Is it time for federal oversight of online gambling regulation?

June 6, 2024 8:52 AM
Photo: Shutterstock
  • Hannah Gannagé-Stewart, CDC Gaming Reports
June 6, 2024 8:52 AM
  • Hannah Gannagé-Stewart, CDC Gaming Reports

A report compiled by the Campaign for Fairer Gambling (CFG) and Yield Sec has concluded that the state-by-state regulation of gambling in the US has done very little to ward off the presence of black-market operators in each state.

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This will come as little surprise to those who, way back in 2018, pointed out that clawing back market share from an already established market of illegal offshore operators was not going to be easy.

The iGambling Marketplace Report 2023, published on May 30, looks specifically at the level of illegal gambling in New Jersey, New York and Minnesota.

The three states were chosen because of their differing regulatory statuses and to demonstrate that, despite their differences, the illegal market is comparably strong in each state.

The report claims that illegal gambling operators in those three states usurp $9.5bn of potential gross gaming revenue (GGR) from the legal market. That represents almost a quarter of the total $40.92bn in illegal GGR that the two organisations say was generated across the U.S in 2023.

In New York, where only online sports betting is legal, 49% of total marketplace GGR ($3.4bn) went to illegal online casino gaming in 2023, with a further 27% ($1.9bn) going to illegal online sports betting, according to the report.

In New Jersey, which has legalised both online sports betting and online casino, 22% of the total online marketplace GGR ($996m) went to illegal online sports betting and 16% ($719m) to illegal online casino gaming.

Finally, in Minnesota, where neither online sports betting or online casino are legal, 38% ($929) of the state’s online gambling GGR comes from illegal online sports betting and 62% ($1.5 bn) from illegal online casino gaming.

With illegal gambling apparently ubiquitous across all states, it does somewhat beg the question why are any of them holding out on legalising icasino? It’s clearly not an effective way to prevent online gambling in a given jurisdiction, so really all it serves to do is miss out collecting tax on a proportion of that market.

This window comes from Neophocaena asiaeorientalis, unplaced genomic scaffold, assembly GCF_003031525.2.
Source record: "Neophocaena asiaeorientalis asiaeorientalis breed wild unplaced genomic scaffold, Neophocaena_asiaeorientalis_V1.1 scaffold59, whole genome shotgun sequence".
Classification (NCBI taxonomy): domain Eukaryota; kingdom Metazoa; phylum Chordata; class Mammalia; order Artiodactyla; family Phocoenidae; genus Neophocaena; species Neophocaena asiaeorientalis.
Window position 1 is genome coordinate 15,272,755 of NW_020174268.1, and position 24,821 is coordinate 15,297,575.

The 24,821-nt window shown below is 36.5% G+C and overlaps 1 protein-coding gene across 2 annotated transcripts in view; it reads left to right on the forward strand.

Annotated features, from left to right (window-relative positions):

That’s not the central argument in this report though. For the CFG, which has a responsible gambling remit, the argument is that players are more at risk from illegal operators and that they need stamping out.

For that reason, the CFG advocates for federal oversight of online betting and gaming, arguing that state legislation, regulation and enforcement are too weak to ward off illegal operators. Whether federal oversight would change that perhaps remains unclear, given that the illegal market seemed to have been thriving prior to the repeal of the Professional and Amateur Sports Protection Act in 2018.

With West Flagler Associates’ Florida sports betting case making its way up to the Supreme Court and scheduled for a June 13 discussion, one might also argue that federal oversight isn’t out of the question under the current regime.

Nonetheless, in a statement accompanying the report’s publication, CFG founder Derek Webb said: “Sector-friendly legislation, regulation, and tax rates have not made much of a dent. Despite wildly different legal regimes, these three states continue to accommodate over 800 illegal operators who operate with zero regard for state law.”

He has a point, whether or not federal oversight would help, that level of market penetration by illegal operators does seem problematic.

Yield Sec, which was commissioned by the CFG to gather the requisite data on U.S. online gambling activity, argues more for a crackdown on illegal operators to level the playing field those that are licensed.

Speaking to CDC Gaming Reports this week, founder and chief executive of Yield Sec Ismail Vali said illegal operators “always have the economic-upper hand”, because they have years of loyalty among users and offer a range of products that legal operators struggle to compete with in terms of price, product and promotion.

Moreover, they can offer unrestricted bonuses and incentives. They can offer crypto betting to appeal to gamblers that wish to bet anonymously, without the constraints or friction caused by know-your-customer procedures.

Vali also points out that Yield Sec’s 2023 monitoring revealed that illegal operators are often dominant in online conversations, especially during key sporting events where up to 85% of social media content linked to betting was found to be tied to illegal brands.

“This normalization of illegal gambling interaction poses a significant threat to any prospects for levelling out the playing field across the marketplace for legal, licensed brands,” Vali explains.

“The slow growth in GGR for legal operators – from $12.27bn in 2022 to $16.88bn across sports betting and casino in 2023 – highlights the persistent influence of illegal operators as they are deeply engrained in consumers daily lives. Combined with the limited availability of legal products, these factors collectively hinder a greater transition to the regulated market,” he adds.

Vali says there needs to be more effective monitoring, policing, and enforcement against illegal gambling.

“Every stakeholder has a role to play in reclaiming the marketplace from criminal elements. By understanding their position within the market and working collectively, legal stakeholders can effectively combat illegal operators and promote a safe, fair, and regulated online betting and gaming ecosystem.

“The priority must be cleaning up the crime at the source, in real time – and only a sophisticated technological approach can offer oversight of the total marketplace at any given time.”